Bushnell Permafocus Binoculars
By: Antone Oseka
Two hundred yards off, the geese were just getting ready to move. I could see them clear as day. My buddy kept saying, "Where? Where?" while fumbling with the focus on his binoculars. With the Permafocus¨ 10x42 binoculars, I didn't have that problem. By the time he focused, the geese were gone and flying overhead.
I wish I could say that I discovered the Permafocus binos on my own, but my Dad has been raving about them for a couple of years. He's mainly used them for sporting events like college football and NASCAR and wouldn't trade them for even the highest-priced optics. Even when I wanted him to try out other optics, he would ask, "Do they have that permanent focus thing?" When I replied in the negative, he wouldn't even consider changing.
So, when I went shopping for a new pair of binos for hunting season, I wanted to give them a try. And this pains me to say, but he was right. I'm hooked. The Permafocus binoculars are the easiest and most worry-free pair of optics I own. I really don't want to go hunting without them. They have a few limitations, but are the perfect binos to keep handy in many hunting situations — especially when fast target acquisition is required.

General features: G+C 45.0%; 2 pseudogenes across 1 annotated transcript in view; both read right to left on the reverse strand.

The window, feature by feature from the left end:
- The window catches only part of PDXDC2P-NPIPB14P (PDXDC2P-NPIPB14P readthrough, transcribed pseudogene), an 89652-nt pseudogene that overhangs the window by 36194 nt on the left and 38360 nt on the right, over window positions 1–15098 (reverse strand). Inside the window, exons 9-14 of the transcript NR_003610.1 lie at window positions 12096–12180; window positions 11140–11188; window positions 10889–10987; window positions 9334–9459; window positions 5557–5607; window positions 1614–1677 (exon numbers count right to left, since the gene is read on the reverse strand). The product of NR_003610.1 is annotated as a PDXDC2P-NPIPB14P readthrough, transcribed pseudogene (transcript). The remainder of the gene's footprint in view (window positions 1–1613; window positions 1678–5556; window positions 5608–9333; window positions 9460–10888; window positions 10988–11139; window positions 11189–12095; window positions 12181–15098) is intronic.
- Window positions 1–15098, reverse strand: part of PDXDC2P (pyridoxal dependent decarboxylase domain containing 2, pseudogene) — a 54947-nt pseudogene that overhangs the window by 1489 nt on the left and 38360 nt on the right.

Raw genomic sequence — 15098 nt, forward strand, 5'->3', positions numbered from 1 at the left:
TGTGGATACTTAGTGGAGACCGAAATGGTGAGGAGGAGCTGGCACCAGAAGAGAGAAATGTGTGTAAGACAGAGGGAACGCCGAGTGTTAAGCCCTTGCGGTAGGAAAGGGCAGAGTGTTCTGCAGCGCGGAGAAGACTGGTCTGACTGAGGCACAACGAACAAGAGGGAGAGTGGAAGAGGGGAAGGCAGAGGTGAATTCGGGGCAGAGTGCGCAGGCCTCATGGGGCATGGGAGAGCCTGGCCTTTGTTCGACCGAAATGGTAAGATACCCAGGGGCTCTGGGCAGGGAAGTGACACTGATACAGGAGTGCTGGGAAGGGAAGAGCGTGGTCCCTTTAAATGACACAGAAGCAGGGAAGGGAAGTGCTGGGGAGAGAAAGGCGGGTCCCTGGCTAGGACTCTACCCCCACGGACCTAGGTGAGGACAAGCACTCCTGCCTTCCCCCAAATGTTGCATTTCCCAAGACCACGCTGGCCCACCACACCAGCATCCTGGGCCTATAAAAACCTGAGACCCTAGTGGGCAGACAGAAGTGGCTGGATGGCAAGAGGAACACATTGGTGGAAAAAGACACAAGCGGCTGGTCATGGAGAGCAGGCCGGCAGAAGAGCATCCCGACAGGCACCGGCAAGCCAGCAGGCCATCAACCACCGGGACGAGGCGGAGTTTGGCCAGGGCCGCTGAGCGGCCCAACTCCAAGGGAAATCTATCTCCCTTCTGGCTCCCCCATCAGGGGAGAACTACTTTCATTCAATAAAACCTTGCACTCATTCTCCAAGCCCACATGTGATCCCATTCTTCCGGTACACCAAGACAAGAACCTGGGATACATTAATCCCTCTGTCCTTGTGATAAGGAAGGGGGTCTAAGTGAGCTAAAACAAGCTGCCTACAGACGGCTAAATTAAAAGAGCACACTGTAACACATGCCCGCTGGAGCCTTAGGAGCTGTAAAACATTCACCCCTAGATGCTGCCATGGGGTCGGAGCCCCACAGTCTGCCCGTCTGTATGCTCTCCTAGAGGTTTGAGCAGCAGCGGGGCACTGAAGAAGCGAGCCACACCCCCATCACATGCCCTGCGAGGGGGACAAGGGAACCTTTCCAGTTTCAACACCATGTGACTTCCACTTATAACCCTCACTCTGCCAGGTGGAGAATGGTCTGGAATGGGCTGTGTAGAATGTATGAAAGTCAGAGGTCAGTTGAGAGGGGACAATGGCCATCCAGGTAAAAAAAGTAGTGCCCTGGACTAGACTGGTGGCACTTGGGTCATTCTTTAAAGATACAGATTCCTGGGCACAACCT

While the Permafocus doesn't boast the crystal-clear, high-end glass that some other binoculars have, they don't carry the high price tag either. That makes them perfect for heavy use with a minimal cost of replacement if dropped, damaged or lost. What they do have is a reliable design that eliminates focusing when scanning the area around you. Whether you're looking at nearby decoys or far-off buck racks, you never have to adjust the focus. Once your eyes focus, that's all it takes.
The focus limitations are actually set by your eyesight, so the close focus limit will be totally subjective to the user. For me, the limit is about 20 ft. I don't need optics to see anything that closely, so it's not a big deal. The biggest detractor is that they're not waterproof or fogproof. Adding those two features would up the price tag, but would be well worth it.
They're fairly lightweight, coming in at just 18.3 oz. for the roof-prism design, and compact, 5.5 inches for the roof-prism models. The porro-prism models vary from 9.3 oz. for the 8x25's to 31 oz. for the 12x50's. While not quite as compact as the roof-prism models, they're still comparable to other available optics. All models have a nonslip rubber armor to absorb shock and provide a firm grip when using. All the lenses are fully coated as well for better light transmission and brightness.
All in all, the focus-free performance and light
price tag outweigh the fact that they're not waterproof or fogproof. I
can see why my Dad would never give his up. And I agree with him. Gosh,
I hate doing that.